That is, all of the Insets have been turned off. The first-base line is set to fixed, and the Vertical Justification aligns to the bottom. That's going to position the image or in this case the image frame that goes in the cell, in a position where we can actually see it. The thing about the cell is that we've checked on Clip Contents to Cell. Let's take a look at the images in their frames. There are no fitting options here, because each image was selected by the art director and positioned in a different way, so none of our preset fitting options really worked for this.

Some of these images were scaled, they were cropped, and each one is different from the other, but they're all sitting in an image frame. Now before the table was created, the image frames were actually put inside the table frame here, then the images were placed and positioned and scaled. I am going to make the strokes on this table a lot wider than they are in the original design, so you can see a little more clearly what's going on. I will set all the strokes to be pretty thick let's do three points.

So that's the basic structure of the table with strokes around all the cells. I will go back into Normal mode and I'll just copy this image and then click in the cell and paste it. Same thing for this one, same thing here. What made this a really nice solution too for this layout is if the designer needed to slightly change the width of the column essentially it could be done very easily and we don't have to worry about the strokes here.

I'll select the type tool and you see if we just wanted everything to be a little bit wider, it could be, or a little bit narrower, it could be, and because the cell is set to Clip the Contents to the Cell the image is still cropped, and it's very close to being in the correct position. Now, if you see this is widened very much, you may want to readjust the images, but it's really easy to do. This is amazing, there is no other way you can could close to creating this layout with this kind of flexibility, unless you use a table.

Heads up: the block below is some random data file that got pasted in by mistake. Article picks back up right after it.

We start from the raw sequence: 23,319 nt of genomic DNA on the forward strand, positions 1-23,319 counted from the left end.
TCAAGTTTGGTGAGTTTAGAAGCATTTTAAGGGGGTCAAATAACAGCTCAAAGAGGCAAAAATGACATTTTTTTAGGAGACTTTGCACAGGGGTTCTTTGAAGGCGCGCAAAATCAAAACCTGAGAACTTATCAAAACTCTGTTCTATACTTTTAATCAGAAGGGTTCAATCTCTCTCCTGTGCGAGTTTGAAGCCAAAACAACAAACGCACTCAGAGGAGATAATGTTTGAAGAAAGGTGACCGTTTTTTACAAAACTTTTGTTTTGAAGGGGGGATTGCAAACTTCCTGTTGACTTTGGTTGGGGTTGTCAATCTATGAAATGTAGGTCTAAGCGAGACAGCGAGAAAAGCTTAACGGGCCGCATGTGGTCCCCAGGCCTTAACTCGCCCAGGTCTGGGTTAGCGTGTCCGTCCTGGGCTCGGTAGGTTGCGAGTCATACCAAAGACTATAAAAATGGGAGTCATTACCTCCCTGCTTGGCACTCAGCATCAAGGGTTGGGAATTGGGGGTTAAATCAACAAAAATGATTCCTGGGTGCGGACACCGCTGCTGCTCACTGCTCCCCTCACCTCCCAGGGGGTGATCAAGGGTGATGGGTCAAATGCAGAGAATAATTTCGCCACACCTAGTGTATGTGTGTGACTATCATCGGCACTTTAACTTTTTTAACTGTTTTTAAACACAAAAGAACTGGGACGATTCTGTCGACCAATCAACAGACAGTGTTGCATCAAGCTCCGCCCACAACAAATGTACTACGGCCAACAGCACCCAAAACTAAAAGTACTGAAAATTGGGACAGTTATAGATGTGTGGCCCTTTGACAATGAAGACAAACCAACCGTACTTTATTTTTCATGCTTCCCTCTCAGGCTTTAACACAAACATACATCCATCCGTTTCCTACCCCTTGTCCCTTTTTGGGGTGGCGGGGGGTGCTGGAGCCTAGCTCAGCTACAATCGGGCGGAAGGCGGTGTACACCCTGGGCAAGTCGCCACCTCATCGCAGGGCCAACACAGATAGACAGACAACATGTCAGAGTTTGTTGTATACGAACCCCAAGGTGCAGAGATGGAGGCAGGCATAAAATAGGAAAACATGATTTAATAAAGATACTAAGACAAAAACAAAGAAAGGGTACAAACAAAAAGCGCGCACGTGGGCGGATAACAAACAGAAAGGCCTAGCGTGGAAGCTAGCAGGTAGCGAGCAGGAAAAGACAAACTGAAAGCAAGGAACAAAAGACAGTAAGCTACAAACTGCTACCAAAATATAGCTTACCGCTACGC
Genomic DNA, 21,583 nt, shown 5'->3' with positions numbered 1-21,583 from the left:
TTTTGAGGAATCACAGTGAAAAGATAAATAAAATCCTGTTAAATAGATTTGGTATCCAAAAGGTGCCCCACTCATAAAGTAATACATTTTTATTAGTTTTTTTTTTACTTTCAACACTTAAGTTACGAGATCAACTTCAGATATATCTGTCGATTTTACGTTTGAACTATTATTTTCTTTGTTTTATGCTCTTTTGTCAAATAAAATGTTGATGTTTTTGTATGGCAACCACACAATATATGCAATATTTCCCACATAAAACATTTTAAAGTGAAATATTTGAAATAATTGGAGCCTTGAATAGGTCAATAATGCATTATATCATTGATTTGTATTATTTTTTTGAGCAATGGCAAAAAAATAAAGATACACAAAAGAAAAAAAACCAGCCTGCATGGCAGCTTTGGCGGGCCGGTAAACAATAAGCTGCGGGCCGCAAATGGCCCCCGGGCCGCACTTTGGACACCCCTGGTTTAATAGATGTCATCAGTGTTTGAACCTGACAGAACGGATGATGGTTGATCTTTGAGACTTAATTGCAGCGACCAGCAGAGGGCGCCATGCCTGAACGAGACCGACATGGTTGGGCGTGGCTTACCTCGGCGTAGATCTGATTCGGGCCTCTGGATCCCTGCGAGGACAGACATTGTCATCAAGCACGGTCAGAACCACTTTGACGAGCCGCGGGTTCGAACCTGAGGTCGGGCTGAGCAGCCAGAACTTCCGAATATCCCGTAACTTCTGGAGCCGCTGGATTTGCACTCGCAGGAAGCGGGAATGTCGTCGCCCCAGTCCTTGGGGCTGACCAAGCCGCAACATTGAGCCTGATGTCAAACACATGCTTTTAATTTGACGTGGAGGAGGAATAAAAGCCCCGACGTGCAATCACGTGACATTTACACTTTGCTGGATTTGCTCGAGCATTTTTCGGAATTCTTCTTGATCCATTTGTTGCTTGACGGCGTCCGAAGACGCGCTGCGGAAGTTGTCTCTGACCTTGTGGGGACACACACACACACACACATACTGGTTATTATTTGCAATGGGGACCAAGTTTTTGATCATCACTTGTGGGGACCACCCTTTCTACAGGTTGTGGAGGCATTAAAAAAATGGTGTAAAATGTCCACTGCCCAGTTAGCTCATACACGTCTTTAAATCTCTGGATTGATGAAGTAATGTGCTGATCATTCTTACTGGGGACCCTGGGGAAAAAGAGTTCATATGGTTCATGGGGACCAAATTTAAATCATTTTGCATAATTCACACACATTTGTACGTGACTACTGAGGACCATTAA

Even if we turn off all the strokes on this table, we still have a nice grid for images and captions. I am going to do that now. Also I want to point out that when you have an image in a cell and the contents are clipped or even if they're not, it's really hard to get your arrow to the edge of the cell to select it there. I finally got it. But in this case I usually find myself just going down to the cell where the caption is. So we will turn off all the Strokes, I am going to select the entire table let's do that now, Option+Command+A or Alt+Ctrl+A, try this again.

Now I have a proxy for the entire table, and I turn the Strokes off of course by setting the Weight to 0. And you see even without the rule around it, this is still a nice solution. I will get rid of these extra images so you can enjoy seeing the result here. Now I'm not advocating that every time you have an image with the caption underneath that you use a table. But there are definitely times when it's something to consider even if you have a grid or stack of images like this, it can be a really nice solution, because of course, this whole thing moves around in one piece.

And if you thrown in an element like putting a border around all of these images and captions, a table frankly I think is the only solution that you can use. So I hope this example gets you thinking about tables in a little bit different way than maybe you did previously. Think about their characteristics, the fact that they create a grid that strokes can be turned on or off, and in any part of the grid and just enjoy using tables to make your layout life a lot easier.